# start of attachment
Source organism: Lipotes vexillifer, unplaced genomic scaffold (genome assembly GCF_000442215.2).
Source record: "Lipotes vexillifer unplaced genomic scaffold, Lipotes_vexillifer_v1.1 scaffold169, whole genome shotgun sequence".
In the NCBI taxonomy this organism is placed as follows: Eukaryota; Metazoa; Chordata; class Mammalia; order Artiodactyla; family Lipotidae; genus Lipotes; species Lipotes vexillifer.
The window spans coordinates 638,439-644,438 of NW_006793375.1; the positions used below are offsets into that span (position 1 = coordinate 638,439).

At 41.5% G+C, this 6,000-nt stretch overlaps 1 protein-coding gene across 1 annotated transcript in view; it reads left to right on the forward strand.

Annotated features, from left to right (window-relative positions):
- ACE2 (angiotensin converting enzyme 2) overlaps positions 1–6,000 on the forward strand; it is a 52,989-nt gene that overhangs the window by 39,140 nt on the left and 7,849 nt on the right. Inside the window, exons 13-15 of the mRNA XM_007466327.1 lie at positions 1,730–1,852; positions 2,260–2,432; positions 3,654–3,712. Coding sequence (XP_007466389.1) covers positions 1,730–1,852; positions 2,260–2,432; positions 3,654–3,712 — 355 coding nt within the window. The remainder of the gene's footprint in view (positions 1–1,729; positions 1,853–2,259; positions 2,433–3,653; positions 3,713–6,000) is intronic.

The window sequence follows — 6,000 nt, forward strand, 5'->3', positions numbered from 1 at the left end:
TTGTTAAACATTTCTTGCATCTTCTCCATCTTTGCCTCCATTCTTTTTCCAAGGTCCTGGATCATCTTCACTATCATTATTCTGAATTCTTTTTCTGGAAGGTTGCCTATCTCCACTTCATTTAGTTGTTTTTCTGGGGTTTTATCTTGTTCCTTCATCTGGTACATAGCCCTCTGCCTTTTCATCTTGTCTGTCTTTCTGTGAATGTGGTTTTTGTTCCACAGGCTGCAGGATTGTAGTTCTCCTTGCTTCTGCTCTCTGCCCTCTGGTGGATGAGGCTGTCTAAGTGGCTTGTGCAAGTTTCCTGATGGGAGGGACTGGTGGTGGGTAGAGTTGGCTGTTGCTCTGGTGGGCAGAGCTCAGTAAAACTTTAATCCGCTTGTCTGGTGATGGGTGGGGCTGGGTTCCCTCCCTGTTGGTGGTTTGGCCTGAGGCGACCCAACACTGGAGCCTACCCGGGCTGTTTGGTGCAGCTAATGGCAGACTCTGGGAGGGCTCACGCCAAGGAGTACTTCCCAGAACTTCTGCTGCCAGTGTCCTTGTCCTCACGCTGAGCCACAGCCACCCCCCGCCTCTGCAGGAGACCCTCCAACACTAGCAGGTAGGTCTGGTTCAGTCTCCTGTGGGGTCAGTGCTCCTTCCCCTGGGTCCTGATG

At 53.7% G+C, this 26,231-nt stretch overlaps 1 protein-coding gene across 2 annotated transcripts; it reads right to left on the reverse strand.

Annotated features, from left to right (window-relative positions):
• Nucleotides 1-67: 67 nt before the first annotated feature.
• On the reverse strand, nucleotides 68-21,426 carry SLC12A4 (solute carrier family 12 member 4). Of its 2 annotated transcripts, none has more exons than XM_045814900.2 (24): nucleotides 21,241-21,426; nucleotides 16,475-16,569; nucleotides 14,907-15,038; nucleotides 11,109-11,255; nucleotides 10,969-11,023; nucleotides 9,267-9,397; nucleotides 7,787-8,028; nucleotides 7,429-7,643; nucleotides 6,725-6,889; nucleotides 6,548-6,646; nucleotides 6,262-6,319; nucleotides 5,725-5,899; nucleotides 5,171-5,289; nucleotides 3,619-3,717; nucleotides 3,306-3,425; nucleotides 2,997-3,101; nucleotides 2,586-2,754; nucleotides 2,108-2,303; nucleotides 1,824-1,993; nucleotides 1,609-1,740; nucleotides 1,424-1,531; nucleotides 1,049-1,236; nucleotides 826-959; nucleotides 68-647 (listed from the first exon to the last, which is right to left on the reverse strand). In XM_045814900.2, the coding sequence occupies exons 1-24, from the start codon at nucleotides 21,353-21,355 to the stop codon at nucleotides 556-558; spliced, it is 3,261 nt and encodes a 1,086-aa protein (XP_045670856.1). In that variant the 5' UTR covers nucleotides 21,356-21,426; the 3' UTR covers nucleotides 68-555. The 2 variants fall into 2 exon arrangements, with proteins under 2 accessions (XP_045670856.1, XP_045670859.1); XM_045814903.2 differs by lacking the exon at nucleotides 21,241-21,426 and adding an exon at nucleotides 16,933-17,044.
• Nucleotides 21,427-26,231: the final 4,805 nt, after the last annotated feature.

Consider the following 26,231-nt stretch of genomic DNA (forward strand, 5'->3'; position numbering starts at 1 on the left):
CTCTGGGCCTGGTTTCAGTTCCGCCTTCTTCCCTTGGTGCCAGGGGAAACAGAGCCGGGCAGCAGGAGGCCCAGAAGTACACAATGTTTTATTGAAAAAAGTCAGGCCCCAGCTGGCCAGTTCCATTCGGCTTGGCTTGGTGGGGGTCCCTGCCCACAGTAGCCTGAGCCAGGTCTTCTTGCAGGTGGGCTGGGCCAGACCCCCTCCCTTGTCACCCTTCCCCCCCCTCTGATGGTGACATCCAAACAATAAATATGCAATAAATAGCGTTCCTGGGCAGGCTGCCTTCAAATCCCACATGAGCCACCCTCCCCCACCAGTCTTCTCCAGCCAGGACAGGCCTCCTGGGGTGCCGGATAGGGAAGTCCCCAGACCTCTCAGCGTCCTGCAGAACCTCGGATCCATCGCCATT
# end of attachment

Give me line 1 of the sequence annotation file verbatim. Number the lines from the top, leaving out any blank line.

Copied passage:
Source organism: Lipotes vexillifer, unplaced genomic scaffold (genome assembly GCF_000442215.2).